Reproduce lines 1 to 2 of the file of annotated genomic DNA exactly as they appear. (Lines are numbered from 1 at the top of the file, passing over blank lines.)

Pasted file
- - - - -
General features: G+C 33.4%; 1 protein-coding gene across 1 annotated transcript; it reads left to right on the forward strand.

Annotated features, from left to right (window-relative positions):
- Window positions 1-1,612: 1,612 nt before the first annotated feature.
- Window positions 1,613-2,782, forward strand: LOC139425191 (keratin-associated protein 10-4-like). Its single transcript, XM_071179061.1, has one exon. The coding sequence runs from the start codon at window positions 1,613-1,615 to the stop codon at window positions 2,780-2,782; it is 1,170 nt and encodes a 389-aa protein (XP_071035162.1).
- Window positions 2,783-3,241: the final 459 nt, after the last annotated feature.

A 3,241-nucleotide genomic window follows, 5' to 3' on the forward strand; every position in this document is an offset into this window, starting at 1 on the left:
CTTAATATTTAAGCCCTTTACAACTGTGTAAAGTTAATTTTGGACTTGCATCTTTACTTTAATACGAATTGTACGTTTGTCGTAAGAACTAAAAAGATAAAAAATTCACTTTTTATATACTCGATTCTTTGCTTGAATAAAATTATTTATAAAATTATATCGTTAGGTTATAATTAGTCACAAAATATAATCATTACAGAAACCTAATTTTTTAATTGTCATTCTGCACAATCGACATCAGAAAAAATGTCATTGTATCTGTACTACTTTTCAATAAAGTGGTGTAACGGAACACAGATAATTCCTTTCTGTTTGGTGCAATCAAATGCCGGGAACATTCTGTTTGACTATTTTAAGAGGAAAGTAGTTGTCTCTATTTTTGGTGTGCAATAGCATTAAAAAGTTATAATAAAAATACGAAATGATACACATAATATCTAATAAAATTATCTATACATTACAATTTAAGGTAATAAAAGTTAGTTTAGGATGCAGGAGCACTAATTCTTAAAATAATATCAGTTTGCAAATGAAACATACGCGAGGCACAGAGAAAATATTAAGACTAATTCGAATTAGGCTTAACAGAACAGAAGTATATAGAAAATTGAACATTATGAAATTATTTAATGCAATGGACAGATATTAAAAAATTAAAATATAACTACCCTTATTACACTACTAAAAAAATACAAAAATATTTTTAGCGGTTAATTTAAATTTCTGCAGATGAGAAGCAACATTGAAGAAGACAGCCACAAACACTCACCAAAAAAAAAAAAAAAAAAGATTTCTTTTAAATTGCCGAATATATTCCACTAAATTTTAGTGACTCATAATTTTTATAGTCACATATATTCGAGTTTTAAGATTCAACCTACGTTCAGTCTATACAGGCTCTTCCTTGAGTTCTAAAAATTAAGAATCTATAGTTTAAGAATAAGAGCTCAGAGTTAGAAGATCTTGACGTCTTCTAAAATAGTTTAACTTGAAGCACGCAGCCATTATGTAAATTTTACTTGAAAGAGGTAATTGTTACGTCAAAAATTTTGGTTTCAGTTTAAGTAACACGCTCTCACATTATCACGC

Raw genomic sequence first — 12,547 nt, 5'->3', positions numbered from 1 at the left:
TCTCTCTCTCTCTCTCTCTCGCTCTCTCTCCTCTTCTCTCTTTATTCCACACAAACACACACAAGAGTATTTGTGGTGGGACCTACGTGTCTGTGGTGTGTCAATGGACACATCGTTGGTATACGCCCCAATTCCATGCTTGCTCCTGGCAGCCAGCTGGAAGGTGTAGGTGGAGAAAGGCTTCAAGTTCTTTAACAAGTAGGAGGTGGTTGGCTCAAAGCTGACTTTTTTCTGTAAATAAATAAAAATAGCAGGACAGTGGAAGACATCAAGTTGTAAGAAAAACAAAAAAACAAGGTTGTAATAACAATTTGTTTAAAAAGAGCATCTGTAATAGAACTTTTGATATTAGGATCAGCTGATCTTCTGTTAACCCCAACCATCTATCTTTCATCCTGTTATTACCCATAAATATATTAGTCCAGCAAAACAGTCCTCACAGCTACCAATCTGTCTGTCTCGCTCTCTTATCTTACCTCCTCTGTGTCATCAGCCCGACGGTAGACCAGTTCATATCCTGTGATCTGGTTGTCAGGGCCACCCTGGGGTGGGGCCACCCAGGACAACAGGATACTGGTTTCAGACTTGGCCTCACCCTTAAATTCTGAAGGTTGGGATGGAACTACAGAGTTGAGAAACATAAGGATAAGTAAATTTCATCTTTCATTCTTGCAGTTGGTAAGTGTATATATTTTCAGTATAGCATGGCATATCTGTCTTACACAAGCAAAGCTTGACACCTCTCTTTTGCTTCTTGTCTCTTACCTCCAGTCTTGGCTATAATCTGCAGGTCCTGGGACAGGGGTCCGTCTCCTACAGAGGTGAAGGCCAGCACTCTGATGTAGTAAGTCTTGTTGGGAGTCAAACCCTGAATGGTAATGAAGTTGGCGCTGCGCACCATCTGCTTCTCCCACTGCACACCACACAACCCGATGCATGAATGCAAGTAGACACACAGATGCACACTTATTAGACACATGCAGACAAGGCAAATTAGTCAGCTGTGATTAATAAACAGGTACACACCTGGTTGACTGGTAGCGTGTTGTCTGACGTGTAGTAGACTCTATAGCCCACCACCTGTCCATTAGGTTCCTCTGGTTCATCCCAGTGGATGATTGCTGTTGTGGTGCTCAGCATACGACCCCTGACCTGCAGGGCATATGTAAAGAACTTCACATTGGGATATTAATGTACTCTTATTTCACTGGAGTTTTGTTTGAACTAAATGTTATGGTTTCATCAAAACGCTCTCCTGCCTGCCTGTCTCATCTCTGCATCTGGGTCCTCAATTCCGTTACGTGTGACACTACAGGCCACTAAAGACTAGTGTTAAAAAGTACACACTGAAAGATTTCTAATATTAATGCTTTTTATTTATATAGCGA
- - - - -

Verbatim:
General features: G+C 33.4%; 1 protein-coding gene across 1 annotated transcript; it reads left to right on the forward strand.

Annotated features, from left to right (window-relative positions):